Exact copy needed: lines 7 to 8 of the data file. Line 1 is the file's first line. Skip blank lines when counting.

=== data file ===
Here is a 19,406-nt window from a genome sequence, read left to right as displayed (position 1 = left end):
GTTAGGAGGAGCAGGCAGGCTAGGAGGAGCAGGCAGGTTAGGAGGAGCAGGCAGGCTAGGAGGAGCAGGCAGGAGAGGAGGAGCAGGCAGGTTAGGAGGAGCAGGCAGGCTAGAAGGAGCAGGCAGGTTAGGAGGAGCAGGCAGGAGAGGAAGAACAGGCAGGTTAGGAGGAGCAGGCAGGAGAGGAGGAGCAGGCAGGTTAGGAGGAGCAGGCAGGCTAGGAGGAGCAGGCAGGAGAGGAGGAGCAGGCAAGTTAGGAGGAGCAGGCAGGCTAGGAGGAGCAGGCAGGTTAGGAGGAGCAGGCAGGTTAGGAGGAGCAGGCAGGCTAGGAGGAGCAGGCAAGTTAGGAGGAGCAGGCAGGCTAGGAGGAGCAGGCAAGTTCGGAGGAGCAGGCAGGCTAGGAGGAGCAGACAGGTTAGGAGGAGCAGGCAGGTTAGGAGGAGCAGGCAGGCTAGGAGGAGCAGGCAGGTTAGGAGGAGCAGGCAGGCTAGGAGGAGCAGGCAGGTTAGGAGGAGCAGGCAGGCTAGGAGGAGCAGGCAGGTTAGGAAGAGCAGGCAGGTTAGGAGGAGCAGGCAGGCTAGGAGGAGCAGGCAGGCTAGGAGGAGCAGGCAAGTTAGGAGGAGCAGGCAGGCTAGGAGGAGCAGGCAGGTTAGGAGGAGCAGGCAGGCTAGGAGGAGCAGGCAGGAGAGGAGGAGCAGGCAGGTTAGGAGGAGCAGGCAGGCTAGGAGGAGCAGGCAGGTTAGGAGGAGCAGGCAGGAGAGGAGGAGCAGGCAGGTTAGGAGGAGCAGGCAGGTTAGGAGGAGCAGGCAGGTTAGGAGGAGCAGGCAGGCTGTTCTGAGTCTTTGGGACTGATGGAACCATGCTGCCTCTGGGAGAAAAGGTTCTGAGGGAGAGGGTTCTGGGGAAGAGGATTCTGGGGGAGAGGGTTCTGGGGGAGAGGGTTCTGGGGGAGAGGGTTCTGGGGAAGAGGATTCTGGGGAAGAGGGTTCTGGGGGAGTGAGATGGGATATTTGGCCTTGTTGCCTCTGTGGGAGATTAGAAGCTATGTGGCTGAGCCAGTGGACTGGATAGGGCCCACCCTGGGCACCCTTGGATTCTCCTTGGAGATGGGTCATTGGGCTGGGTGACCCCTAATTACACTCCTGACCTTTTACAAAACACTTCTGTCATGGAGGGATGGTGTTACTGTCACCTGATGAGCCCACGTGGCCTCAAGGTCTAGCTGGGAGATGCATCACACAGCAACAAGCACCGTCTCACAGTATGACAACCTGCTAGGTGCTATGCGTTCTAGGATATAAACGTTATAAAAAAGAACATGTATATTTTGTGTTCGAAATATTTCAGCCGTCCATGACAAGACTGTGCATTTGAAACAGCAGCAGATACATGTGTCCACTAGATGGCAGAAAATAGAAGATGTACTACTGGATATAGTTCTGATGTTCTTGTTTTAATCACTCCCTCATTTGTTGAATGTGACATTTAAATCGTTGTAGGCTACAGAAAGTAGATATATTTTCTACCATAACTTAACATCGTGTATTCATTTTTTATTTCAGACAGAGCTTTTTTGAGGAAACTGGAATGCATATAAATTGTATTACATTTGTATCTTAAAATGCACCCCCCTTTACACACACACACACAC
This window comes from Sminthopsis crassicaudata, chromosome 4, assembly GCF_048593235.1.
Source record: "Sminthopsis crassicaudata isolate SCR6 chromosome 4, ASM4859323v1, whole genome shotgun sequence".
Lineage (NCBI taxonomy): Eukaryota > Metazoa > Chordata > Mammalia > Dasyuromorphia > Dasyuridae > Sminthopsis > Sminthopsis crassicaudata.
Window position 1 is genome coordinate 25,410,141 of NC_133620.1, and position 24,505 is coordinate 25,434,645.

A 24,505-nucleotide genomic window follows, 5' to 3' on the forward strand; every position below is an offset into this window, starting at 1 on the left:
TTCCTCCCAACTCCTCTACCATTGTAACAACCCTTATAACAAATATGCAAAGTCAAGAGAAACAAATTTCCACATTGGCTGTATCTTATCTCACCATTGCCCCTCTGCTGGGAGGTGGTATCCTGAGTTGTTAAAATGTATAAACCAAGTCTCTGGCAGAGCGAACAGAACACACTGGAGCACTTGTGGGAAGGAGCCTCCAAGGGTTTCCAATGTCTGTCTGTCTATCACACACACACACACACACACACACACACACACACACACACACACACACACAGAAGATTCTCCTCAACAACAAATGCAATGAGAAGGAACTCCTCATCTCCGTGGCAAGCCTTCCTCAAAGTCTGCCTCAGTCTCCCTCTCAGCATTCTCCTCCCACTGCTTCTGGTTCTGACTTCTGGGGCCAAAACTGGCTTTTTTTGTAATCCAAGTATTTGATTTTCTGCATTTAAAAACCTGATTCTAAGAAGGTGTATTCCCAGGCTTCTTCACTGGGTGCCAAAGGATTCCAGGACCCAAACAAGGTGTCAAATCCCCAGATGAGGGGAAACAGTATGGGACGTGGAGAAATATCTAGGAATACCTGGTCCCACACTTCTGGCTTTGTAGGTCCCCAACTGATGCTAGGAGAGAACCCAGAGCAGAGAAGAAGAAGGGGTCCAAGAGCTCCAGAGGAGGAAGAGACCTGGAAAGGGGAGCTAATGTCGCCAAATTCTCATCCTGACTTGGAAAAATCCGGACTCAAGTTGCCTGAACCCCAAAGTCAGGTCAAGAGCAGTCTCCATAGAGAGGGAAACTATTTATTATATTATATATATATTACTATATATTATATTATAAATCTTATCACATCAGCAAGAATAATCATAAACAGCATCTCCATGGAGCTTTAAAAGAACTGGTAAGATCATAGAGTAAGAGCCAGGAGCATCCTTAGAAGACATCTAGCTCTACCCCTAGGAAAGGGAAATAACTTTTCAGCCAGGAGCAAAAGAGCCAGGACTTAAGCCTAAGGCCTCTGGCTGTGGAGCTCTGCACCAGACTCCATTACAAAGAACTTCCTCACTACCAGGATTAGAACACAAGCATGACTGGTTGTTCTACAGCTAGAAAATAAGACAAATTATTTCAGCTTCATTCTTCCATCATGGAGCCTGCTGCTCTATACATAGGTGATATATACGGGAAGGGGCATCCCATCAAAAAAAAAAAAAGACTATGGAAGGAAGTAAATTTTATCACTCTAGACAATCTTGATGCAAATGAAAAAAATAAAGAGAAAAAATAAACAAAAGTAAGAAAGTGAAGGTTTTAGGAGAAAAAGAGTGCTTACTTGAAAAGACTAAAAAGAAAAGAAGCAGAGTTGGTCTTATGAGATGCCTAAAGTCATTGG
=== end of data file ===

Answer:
A 24,505-nucleotide genomic window follows, 5' to 3' on the forward strand; every position below is an offset into this window, starting at 1 on the left:
TTCCTCCCAACTCCTCTACCATTGTAACAACCCTTATAACAAATATGCAAAGTCAAGAGAAACAAATTTCCACATTGGCTGTATCTTATCTCACCATTGCCCCTCTGCTGGGAGGTGGTATCCTGAGTTGTTAAAATGTATAAACCAAGTCTCTGGCAGAGCGAACAGAACACACTGGAGCACTTGTGGGAAGGAGCCTCCAAGGGTTTCCAATGTCTGTCTGTCTATCACACACACACACACACACACACACACACACACACACACACACACACACACAGAAGATTCTCCTCAACAACAAATGCAATGAGAAGGAACTCCTCATCTCCGTGGCAAGCCTTCCTCAAAGTCTGCCTCAGTCTCCCTCTCAGCATTCTCCTCCCACTGCTTCTGGTTCTGACTTCTGGGGCCAAAACTGGCTTTTTTTGTAATCCAAGTATTTGATTTTCTGCATTTAAAAACCTGATTCTAAGAAGGTGTATTCCCAGGCTTCTTCACTGGGTGCCAAAGGATTCCAGGACCCAAACAAGGTGTCAAATCCCCAGATGAGGGGAAACAGTATGGGACGTGGAGAAATATCTAGGAATACCTGGTCCCACACTTCTGGCTTTGTAGGTCCCCAACTGATGCTAGGAGAGAACCCAGAGCAGAGAAGAAGAAGGGGTCCAAGAGCTCCAGAGGAGGAAGAGACCTGGAAAGGGGAGCTAATGTCGCCAAATTCTCATCCTGACTTGGAAAAATCCGGACTCAAGTTGCCTGAACCCCAAAGTCAGGTCAAGAGCAGTCTCCATAGAGAGGGAAACTATTTATTATATTATATATATATTACTATATATTATATTATAAATCTTATCACATCAGCAAGAATAATCATAAACAGCATCTCCATGGAGCTTTAAAAGAACTGGTAAGATCATAGAGTAAGAGCCAGGAGCATCCTTAGAAGACATCTAGCTCTACCCCTAGGAAAGGGAAATAACTTTTCAGCCAGGAGCAAAAGAGCCAGGACTTAAGCCTAAGGCCTCTGGCTGTGGAGCTCTGCACCAGACTCCATTACAAAGAACTTCCTCACTACCAGGATTAGAACACAAGCATGACTGGTTGTTCTACAGCTAGAAAATAAGACAAATTATTTCAGCTTCATTCTTCCATCATGGAGCCTGCTGCTCTATACATAGGTGATATATACGGGAAGGGGCATCCCATCAAAAAAAAAAAAAGACTATGGAAGGAAGTAAATTTTATCACTCTAGACAATCTTGATGCAAATGAAAAAAATAAAGAGAAAAAATAAACAAAAGTAAGAAAGTGAAGGTTTTAGGAGAAAAAGAGTGCTTACTTGAAAAGACTAAAAAGAAAAGAAGCAGAGTTGGTCTTATGAGATGCCTAAAGTCATTGG